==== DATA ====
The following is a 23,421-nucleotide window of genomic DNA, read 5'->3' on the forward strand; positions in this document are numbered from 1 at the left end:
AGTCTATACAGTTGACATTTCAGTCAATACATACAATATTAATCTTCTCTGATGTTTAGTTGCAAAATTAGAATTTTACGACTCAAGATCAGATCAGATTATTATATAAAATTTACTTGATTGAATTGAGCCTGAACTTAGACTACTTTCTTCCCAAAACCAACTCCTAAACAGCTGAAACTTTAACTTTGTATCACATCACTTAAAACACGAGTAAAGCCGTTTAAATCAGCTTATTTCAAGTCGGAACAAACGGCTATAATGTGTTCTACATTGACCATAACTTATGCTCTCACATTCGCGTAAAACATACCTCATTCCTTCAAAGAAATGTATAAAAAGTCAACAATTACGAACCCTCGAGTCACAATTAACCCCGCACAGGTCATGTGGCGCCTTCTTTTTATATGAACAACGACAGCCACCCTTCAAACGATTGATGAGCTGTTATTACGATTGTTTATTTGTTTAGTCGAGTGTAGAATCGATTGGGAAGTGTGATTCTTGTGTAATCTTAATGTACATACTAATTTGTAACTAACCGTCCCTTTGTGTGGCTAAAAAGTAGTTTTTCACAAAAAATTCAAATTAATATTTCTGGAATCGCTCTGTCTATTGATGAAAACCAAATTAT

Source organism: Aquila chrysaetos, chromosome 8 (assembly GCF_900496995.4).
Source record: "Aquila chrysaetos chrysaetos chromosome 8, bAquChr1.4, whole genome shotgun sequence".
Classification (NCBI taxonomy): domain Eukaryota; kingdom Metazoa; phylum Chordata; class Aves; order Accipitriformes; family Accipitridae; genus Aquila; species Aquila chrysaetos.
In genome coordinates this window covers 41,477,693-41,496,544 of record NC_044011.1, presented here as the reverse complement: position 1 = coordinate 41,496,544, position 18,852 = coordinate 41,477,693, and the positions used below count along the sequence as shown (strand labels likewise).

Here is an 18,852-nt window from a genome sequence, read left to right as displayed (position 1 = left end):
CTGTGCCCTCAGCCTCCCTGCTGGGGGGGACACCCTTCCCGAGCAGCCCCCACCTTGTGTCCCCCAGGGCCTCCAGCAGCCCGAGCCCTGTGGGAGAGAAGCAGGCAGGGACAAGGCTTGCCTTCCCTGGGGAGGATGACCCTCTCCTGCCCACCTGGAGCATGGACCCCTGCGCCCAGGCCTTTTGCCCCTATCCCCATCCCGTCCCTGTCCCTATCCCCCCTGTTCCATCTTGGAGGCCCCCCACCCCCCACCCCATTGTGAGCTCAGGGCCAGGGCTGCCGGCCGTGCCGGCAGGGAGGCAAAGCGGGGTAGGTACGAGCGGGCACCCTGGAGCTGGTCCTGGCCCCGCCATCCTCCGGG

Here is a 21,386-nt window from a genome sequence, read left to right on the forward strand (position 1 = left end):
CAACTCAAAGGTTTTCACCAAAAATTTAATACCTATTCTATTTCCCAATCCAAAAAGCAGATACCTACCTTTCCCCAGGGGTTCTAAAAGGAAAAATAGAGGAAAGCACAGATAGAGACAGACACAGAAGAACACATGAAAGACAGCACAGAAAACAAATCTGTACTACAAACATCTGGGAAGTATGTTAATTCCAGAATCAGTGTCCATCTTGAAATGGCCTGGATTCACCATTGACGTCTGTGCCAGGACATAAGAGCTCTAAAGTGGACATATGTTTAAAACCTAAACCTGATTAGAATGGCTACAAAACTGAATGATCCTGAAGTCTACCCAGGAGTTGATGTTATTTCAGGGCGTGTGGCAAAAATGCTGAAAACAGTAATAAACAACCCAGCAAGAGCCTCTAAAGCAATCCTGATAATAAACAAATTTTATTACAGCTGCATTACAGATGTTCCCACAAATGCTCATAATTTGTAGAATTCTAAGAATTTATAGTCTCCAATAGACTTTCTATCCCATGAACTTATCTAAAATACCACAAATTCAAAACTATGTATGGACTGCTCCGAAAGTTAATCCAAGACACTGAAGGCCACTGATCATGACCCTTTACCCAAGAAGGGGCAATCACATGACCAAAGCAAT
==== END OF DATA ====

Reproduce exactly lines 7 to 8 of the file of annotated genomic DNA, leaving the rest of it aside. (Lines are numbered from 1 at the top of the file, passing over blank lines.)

Here is an 18,852-nt window from a genome sequence, read left to right as displayed (position 1 = left end):
CTGTGCCCTCAGCCTCCCTGCTGGGGGGGACACCCTTCCCGAGCAGCCCCCACCTTGTGTCCCCCAGGGCCTCCAGCAGCCCGAGCCCTGTGGGAGAGAAGCAGGCAGGGACAAGGCTTGCCTTCCCTGGGGAGGATGACCCTCTCCTGCCCACCTGGAGCATGGACCCCTGCGCCCAGGCCTTTTGCCCCTATCCCCATCCCGTCCCTGTCCCTATCCCCCCTGTTCCATCTTGGAGGCCCCCCACCCCCCACCCCATTGTGAGCTCAGGGCCAGGGCTGCCGGCCGTGCCGGCAGGGAGGCAAAGCGGGGTAGGTACGAGCGGGCACCCTGGAGCTGGTCCTGGCCCCGCCATCCTCCGGG